An exhausted Doncaster mum had to go nine nights without sleep, because of a shortage of carers to help look after her seriously ill daughter.
Lindsey Cook’s daughter Abigail needs constant care – but even though the family was promised 163 hours of care support per week from the NHS, in recent weeks she has been receiving only 98.
It means Lindsey is having to watch over her daughter day and night, at the expense of sleep.
NHS bosses say they are aware of the issue and are talking to her about the problem to try to find a solution.
Abigail, aged 13, of Walnut Avenue, Tickhill suffers from Battens Disease, a rare degenerative illness. It means she can no longer walk or talk, and she has suffered a stroke which has paralysed her.
She is now fed through a tube and frequently suffers from chest infections and respiratory problems.
Her condition now means that she needs to be monitored right through the night.
She has been told it is because there is a shortage of carers.
She said: “I understand the company who has been assigned to us under the local care system has not been able to get the carers. It means its left to the parents to provide the care.
“I’m supposed to get 163 hours care a week for Abigail. The best I’ve been getting recently is 98. Over a recent period, I had three night time carers in 15 nights. I’m supposed to have seven.
“Abigail needs to be monitored all through the night. Her condition means she can have seizures, choking fits, and respiratory problems. She has scoliosis – a curved spine – which means she needs to be re-positioned to make sure her internal organs don’t get squashed.
“If you don’t sleep at night you can’t work as well during the day. I recently did nine nights in a row. I’m suffering psychologically and emotionally.”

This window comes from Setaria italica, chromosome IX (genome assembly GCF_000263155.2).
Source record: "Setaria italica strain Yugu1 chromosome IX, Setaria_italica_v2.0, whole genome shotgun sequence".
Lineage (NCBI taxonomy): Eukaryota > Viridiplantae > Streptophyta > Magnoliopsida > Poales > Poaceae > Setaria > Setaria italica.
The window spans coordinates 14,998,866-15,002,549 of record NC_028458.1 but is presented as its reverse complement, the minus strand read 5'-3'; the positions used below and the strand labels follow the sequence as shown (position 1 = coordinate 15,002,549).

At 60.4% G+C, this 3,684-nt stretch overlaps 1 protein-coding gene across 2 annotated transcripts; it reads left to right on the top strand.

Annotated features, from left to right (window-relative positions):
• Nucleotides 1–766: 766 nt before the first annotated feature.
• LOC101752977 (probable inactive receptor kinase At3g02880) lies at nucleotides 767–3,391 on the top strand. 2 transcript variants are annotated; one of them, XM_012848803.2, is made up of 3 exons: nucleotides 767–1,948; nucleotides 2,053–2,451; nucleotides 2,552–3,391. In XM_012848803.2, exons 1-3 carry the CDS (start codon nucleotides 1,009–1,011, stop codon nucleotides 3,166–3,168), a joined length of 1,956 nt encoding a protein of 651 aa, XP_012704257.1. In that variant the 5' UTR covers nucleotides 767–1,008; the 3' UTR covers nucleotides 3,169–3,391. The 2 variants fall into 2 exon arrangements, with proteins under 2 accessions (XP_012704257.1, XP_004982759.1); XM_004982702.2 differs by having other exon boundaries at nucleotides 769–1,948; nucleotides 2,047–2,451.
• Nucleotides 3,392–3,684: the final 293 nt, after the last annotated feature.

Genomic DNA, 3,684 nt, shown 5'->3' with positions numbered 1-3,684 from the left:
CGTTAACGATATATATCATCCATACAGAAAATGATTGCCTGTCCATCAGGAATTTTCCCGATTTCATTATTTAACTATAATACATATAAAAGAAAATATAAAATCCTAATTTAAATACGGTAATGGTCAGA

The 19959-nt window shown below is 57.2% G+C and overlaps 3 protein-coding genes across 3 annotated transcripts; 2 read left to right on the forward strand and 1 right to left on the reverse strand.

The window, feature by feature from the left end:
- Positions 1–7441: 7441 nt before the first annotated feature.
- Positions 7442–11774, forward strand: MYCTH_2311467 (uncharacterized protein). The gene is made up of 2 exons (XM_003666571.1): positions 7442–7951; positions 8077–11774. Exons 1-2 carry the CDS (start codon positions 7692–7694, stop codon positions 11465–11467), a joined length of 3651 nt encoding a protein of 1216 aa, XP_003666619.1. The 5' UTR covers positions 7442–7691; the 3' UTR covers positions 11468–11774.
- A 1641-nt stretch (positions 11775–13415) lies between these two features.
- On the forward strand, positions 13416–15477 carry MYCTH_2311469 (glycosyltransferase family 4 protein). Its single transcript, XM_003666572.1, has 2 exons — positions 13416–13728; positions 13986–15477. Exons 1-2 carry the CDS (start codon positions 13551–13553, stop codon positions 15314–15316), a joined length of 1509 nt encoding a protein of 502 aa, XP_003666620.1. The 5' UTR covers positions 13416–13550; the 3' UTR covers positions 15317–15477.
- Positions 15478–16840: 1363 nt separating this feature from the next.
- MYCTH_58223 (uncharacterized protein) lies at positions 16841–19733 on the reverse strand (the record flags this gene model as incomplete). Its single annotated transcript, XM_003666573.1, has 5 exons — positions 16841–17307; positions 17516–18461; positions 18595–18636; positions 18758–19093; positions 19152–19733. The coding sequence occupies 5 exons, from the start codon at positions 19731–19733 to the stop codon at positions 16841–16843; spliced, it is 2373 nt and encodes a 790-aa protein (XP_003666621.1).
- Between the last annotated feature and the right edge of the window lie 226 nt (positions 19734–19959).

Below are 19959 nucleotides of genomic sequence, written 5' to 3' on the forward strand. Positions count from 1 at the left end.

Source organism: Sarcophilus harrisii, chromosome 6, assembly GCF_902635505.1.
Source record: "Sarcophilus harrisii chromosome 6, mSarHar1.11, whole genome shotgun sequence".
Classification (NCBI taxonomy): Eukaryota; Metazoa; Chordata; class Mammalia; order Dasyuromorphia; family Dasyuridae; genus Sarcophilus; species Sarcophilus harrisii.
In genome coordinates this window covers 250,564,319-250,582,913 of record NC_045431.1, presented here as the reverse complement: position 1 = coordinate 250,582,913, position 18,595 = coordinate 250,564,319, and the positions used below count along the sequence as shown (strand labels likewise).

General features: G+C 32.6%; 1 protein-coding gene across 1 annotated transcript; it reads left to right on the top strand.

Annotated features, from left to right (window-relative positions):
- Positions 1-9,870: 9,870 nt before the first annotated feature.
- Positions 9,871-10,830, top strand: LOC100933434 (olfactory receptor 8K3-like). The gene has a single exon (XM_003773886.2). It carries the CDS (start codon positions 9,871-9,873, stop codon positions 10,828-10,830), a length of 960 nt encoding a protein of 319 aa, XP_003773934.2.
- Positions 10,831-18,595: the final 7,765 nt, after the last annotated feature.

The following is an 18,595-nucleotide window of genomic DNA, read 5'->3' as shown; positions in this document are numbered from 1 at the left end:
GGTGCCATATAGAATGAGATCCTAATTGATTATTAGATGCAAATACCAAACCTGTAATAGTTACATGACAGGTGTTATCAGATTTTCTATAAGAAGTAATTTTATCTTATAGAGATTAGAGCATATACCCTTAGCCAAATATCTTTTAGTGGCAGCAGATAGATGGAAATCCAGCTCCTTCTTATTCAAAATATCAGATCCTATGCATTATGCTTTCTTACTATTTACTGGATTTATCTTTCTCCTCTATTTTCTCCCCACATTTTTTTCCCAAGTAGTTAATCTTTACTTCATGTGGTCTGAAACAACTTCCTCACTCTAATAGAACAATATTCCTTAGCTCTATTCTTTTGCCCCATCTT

Dr David Crichton, Chair, Doncaster Clinical Commissioning Group said: “Doncaster CCG is aware of the concerns raised by Ms Cook.
“We will continue to work with Ms Cook and her family to ensure that high quality care is provided to meet Abigail’s needs. The CCG is making arrangements to meet with Ms Cook to discuss her concerns in detail and will continue to work with her in relation to Abigail’s day to day support needs and service provision.”
Abigail’s problems began when she suffered a chronic seizure and she stopped breathing while on holiday in Turkey at the age of six.
Tests at Doncaster Royal Infirmary came back negative but Abigail soon developed ticks, a stammer, and became unable to dress and eat for herself suffering from dementia-like symptoms.
Following an MRI scan at Sheffield’s Royal Hallamshire Hospital which showed shadows on her brain, she was referred to Great Ormond Street Hospital and was eventually diagnosed with Batten Disease.
The community rallied round Abigail, contributing to a ‘wish list’ committee with fundraising events, for ‘bucket list’ events including a trip to Florida for her.